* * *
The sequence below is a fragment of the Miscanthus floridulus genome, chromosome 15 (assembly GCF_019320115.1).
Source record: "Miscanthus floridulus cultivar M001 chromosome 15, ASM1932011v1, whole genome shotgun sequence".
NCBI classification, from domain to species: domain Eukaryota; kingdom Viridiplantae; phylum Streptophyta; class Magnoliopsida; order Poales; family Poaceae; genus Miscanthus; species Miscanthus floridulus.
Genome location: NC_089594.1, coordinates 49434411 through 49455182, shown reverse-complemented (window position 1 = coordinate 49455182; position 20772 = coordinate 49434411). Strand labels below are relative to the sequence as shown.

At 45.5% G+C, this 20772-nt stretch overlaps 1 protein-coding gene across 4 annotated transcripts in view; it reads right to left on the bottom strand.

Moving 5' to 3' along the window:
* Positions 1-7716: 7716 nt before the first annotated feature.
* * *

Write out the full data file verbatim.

The sequence below is a fragment of the Miscanthus floridulus genome, chromosome 15 (assembly GCF_019320115.1).
Source record: "Miscanthus floridulus cultivar M001 chromosome 15, ASM1932011v1, whole genome shotgun sequence".
NCBI classification, from domain to species: domain Eukaryota; kingdom Viridiplantae; phylum Streptophyta; class Magnoliopsida; order Poales; family Poaceae; genus Miscanthus; species Miscanthus floridulus.
Genome location: NC_089594.1, coordinates 49434411 through 49455182, shown reverse-complemented (window position 1 = coordinate 49455182; position 20772 = coordinate 49434411). Strand labels below are relative to the sequence as shown.

At 45.5% G+C, this 20772-nt stretch overlaps 1 protein-coding gene across 4 annotated transcripts in view; it reads right to left on the bottom strand.

Moving 5' to 3' along the window:
* Positions 1-7716: 7716 nt before the first annotated feature.